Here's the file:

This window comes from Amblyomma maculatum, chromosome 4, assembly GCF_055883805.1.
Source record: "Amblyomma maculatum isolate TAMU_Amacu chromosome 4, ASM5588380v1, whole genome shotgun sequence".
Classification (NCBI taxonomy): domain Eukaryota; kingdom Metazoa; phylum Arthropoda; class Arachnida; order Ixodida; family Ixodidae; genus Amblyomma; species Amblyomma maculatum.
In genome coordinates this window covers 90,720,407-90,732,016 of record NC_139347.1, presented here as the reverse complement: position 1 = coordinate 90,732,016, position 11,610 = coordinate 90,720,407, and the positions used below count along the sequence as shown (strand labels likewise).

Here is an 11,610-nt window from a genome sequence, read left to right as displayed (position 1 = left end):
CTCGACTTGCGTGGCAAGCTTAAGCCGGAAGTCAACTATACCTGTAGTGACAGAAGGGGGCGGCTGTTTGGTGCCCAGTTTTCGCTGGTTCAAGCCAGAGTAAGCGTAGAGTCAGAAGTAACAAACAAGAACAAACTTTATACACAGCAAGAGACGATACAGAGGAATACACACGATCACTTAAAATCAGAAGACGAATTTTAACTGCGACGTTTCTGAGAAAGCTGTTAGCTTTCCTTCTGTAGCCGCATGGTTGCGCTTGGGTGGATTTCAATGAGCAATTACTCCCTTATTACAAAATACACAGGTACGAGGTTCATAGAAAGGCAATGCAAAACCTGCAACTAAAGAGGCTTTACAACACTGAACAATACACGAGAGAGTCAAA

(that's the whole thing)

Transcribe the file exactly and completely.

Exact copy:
This window comes from Amblyomma maculatum, chromosome 4, assembly GCF_055883805.1.
Source record: "Amblyomma maculatum isolate TAMU_Amacu chromosome 4, ASM5588380v1, whole genome shotgun sequence".
Classification (NCBI taxonomy): domain Eukaryota; kingdom Metazoa; phylum Arthropoda; class Arachnida; order Ixodida; family Ixodidae; genus Amblyomma; species Amblyomma maculatum.
In genome coordinates this window covers 90,720,407-90,732,016 of record NC_139347.1, presented here as the reverse complement: position 1 = coordinate 90,732,016, position 11,610 = coordinate 90,720,407, and the positions used below count along the sequence as shown (strand labels likewise).

Here is an 11,610-nt window from a genome sequence, read left to right as displayed (position 1 = left end):
CTCGACTTGCGTGGCAAGCTTAAGCCGGAAGTCAACTATACCTGTAGTGACAGAAGGGGGCGGCTGTTTGGTGCCCAGTTTTCGCTGGTTCAAGCCAGAGTAAGCGTAGAGTCAGAAGTAACAAACAAGAACAAACTTTATACACAGCAAGAGACGATACAGAGGAATACACACGATCACTTAAAATCAGAAGACGAATTTTAACTGCGACGTTTCTGAGAAAGCTGTTAGCTTTCCTTCTGTAGCCGCATGGTTGCGCTTGGGTGGATTTCAATGAGCAATTACTCCCTTATTACAAAATACACAGGTACGAGGTTCATAGAAAGGCAATGCAAAACCTGCAACTAAAGAGGCTTTACAACACTGAACAATACACGAGAGAGTCAAA